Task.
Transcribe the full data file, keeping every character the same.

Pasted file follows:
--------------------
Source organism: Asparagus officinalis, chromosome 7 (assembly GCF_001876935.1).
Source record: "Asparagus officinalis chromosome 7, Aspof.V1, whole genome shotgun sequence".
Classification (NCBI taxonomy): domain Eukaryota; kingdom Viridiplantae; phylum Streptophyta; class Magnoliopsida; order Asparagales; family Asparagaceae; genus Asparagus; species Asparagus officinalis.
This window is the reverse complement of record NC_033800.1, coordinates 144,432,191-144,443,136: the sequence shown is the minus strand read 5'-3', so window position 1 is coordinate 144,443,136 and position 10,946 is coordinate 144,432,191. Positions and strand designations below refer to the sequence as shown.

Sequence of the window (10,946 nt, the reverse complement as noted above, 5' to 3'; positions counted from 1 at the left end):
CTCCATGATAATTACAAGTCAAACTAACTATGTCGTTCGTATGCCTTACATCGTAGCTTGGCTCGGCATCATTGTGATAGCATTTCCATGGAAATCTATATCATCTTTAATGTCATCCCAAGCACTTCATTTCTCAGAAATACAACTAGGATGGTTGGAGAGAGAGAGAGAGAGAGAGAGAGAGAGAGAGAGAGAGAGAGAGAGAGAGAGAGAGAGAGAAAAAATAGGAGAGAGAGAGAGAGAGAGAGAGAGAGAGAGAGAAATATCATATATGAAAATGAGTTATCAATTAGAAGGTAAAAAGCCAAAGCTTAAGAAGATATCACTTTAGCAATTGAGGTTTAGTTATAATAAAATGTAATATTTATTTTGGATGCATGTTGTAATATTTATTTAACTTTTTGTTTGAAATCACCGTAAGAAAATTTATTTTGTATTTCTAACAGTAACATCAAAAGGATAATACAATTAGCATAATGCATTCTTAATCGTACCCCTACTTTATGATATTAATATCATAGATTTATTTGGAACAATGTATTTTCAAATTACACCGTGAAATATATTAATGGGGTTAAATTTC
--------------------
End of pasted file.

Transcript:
Source organism: Asparagus officinalis, chromosome 7 (assembly GCF_001876935.1).
Source record: "Asparagus officinalis chromosome 7, Aspof.V1, whole genome shotgun sequence".
Classification (NCBI taxonomy): domain Eukaryota; kingdom Viridiplantae; phylum Streptophyta; class Magnoliopsida; order Asparagales; family Asparagaceae; genus Asparagus; species Asparagus officinalis.
This window is the reverse complement of record NC_033800.1, coordinates 144,432,191-144,443,136: the sequence shown is the minus strand read 5'-3', so window position 1 is coordinate 144,443,136 and position 10,946 is coordinate 144,432,191. Positions and strand designations below refer to the sequence as shown.

Sequence of the window (10,946 nt, the reverse complement as noted above, 5' to 3'; positions counted from 1 at the left end):
CTCCATGATAATTACAAGTCAAACTAACTATGTCGTTCGTATGCCTTACATCGTAGCTTGGCTCGGCATCATTGTGATAGCATTTCCATGGAAATCTATATCATCTTTAATGTCATCCCAAGCACTTCATTTCTCAGAAATACAACTAGGATGGTTGGAGAGAGAGAGAGAGAGAGAGAGAGAGAGAGAGAGAGAGAGAGAGAGAGAGAGAGAGAGAGAAAAAATAGGAGAGAGAGAGAGAGAGAGAGAGAGAGAGAGAGAAATATCATATATGAAAATGAGTTATCAATTAGAAGGTAAAAAGCCAAAGCTTAAGAAGATATCACTTTAGCAATTGAGGTTTAGTTATAATAAAATGTAATATTTATTTTGGATGCATGTTGTAATATTTATTTAACTTTTTGTTTGAAATCACCGTAAGAAAATTTATTTTGTATTTCTAACAGTAACATCAAAAGGATAATACAATTAGCATAATGCATTCTTAATCGTACCCCTACTTTATGATATTAATATCATAGATTTATTTGGAACAATGTATTTTCAAATTACACCGTGAAATATATTAATGGGGTTAAATTTC